Rectory expansion challenged

Zoning dispute latest to dog Catholic church.

The Buckhead mansion that long served as the home for Georgia’s senior Catholic priest is at the center of a zoning dispute between some neighbors and the Archdiocese of Metro Atlanta.

A homeowner has filed an appeal with Atlanta’s Office of Buildings, asking it to revoke permits allowing an addition to the mansion at 136 W. Wesley Road, N.E., that would convert it into a rectory for the Cathedral of Christ the King. The project, initially projected to cost $292,000, could now cost $1 million, church officials revealed to neighborhood residents at a meeting last month.

The city made an “erroneous finding” in issuing permits allowing a rectory on the site, homeowner Wright Mitchell said in his appeal, filed Friday. City officials, the appeal alleges, approved permits for a church structure in a residential zone that allows only single-family homes. Mitchell, a lawyer, lives next-door to the job site and has rallied a loose coalition of neighbors concerned about the project.

The archdiocese should halt construction while city officials review the appeal, said Atlanta lawyer Hakim Hilliard, who filed the document on Mitchell’s behalf. Construction on the site began June 9 when crews demolished a garage.

“They proceed at their own risk,” he said.

Kathryn Zickert, a lawyer representing Christ the King, said the city acted correctly when it issued the permits.

“We feel confident in our position,” she said.

The zoning dispute is the latest real estate controversy to dog the church, as well as Archbishop Wilton Gregory. Both came under heavy criticism recently on their expenditure of millions from a deceased parishioner’s bequest, and prompted Gregory to leave a newly constructed mansion for more modest quarters.

The money came from the will of Joseph Mitchell, for years a longtime parishioner at Christ the King. Mitchell, the nephew of “Gone With the Wind” author Margaret Mitchell, died in 2011. He left $15 million to be split equally between Christ the King and the archdiocese — $7.5 million each. He also left his home, a ranch-style structure on a 1.8-acre tract on Habersham Road, to the archdiocese.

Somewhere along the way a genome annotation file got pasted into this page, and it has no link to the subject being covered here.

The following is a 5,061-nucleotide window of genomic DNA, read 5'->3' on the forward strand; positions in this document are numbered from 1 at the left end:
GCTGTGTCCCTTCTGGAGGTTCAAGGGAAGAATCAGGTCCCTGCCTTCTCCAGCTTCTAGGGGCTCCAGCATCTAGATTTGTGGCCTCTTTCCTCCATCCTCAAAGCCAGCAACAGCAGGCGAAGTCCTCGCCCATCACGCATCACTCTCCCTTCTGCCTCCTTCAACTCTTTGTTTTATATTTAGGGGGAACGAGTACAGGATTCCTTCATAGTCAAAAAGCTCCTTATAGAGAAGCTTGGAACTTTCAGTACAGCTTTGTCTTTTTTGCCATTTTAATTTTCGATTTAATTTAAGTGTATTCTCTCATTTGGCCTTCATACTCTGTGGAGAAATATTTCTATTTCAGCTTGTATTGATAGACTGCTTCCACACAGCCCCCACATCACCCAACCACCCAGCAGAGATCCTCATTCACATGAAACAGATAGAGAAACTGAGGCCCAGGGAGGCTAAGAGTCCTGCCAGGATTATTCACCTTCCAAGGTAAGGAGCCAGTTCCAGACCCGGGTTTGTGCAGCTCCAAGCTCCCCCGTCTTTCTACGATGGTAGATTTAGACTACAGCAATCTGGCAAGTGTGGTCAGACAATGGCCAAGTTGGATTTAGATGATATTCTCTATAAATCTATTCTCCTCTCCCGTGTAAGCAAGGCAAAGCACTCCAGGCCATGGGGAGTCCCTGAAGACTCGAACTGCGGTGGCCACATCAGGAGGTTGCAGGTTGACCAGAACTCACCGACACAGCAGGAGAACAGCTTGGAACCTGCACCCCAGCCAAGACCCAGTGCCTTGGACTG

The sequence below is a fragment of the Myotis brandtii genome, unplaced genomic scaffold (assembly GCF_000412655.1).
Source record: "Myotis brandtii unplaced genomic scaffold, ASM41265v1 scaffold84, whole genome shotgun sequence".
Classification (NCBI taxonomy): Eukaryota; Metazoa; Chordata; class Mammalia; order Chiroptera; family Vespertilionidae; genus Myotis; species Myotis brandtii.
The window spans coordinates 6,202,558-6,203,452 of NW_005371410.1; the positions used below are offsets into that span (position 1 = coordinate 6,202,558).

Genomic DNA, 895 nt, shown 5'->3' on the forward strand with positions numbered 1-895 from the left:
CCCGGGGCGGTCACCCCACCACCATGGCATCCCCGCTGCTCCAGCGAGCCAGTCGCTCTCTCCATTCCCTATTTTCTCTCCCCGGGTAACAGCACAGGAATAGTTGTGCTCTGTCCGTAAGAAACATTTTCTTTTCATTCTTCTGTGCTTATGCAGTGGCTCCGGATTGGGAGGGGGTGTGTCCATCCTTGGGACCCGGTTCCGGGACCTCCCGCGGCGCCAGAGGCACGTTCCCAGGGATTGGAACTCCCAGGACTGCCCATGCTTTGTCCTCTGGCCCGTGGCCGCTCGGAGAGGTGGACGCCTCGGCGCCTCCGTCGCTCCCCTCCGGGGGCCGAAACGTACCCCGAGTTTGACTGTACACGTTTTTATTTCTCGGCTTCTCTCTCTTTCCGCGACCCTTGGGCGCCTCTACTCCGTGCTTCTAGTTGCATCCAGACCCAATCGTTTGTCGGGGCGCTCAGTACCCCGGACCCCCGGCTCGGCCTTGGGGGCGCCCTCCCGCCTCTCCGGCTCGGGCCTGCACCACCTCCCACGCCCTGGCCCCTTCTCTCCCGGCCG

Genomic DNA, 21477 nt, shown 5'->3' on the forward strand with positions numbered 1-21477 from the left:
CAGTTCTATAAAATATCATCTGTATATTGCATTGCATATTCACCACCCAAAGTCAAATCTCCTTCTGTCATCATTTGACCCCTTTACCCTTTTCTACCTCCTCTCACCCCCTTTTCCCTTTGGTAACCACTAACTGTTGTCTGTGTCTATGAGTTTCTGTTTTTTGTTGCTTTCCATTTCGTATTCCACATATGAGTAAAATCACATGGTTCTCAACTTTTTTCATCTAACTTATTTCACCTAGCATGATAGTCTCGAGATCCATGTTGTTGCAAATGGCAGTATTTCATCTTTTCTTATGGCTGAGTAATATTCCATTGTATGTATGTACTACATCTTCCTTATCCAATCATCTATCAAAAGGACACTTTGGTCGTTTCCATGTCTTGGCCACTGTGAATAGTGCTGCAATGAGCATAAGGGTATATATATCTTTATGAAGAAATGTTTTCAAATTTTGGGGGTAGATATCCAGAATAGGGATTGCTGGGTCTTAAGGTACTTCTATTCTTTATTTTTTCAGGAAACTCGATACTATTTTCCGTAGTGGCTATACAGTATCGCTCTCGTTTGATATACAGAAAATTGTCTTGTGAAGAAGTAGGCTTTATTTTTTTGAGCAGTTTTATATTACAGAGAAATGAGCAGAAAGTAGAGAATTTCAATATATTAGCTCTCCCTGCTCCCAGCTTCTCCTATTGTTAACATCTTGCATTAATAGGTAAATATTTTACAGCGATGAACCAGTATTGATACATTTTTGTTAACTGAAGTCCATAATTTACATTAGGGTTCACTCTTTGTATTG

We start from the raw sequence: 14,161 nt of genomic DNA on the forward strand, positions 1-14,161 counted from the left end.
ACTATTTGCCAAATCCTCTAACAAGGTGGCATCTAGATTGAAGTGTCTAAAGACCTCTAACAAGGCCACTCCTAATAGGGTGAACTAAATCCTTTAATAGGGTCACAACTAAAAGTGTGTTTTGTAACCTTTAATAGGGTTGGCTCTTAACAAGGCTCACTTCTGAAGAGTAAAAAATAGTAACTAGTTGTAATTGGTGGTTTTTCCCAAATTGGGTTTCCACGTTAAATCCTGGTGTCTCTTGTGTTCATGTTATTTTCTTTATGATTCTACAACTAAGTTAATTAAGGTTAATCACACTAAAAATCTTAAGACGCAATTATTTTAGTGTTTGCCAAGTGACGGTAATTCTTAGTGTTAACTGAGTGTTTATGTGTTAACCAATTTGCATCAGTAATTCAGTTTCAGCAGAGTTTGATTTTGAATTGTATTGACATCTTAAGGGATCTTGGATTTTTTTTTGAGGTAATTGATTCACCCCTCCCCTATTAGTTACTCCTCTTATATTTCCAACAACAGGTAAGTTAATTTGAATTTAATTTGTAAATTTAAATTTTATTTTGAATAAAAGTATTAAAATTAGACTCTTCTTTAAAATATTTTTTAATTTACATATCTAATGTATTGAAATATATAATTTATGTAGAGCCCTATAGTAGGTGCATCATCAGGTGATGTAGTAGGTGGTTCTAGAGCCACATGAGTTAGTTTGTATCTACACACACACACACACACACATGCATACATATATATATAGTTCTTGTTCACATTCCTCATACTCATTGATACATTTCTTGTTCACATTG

The archdiocese razed the house. In its place rose a red-brick building with a three-car garage, a “safe room” protected by a steel door and a putting green. It cost $2.2 million to build, and was Gregory’s new home. In January, he moved into the mansion, leaving the West Wesley Road home that had housed Atlanta’s archbishops for decades.

In February, the church bought his old home from the archdiocese for $1.9 million. It plans to convert it into housing for six priests, including its rector, the Rev. Monsignor Frank McNamee. Building specifications call for a separate structure, comprising nearly 3,000 square feet, that would be connected to the existing house by a walkway. Plans call for four more bedrooms, a library and bar.

Concerned about what they called lavish spending, a handful of parishioners met with Gregory and McNamee in January. The clerics, they said, weren’t adhering to the teachings of Pope Francis, who’s called on Catholics worldwide to live more simply. Neither man changed his stance. The parishioners then aired their worries in The Atlanta Journal-Constitution.

The outcry following the March 23 AJC article came from within and outside the parish, inside Atlanta and nationwide. Less than three weeks later, Gregory apologized for a lapse in judgment and announced that he’d move out of his new home, which one Atlanta Realtor estimated could fetch more nearly $4 million. Archdiocese officials said he moved to simpler quarters in Smyrna and said they plan to sell the Habersham Road mansion.

But the church’s plans for the rectory on West Wesley Road continued, prompting a tense meeting in May between some homeowners and church officials at Christ the King.

Wright told McNamee and others that the archdiocese incorrectly applied for its permits, using the wrong zoning designation when it went to the city with its plans. Builders, he said, needed a special-use permit to construct the addition to the house. McNamee, who also was at the meeting, said the church had permits and was prepared to break ground.

Neither side budged. No one came away pleased.

On Friday, Mitchell lived up to his promise to appeal.

“The archdiocese obtained the building permit for the rectory by submitting plans for the wrong zoning,” he said. “They were notified that the zoning was wrong … and they did nothing about it.”

The appeal goes to the city’s Zoning Board of Adjustment. That board can grant or deny Wright’s appeal.

The dispute, said Hilliard, Wright’s lawyer, could end up in court.

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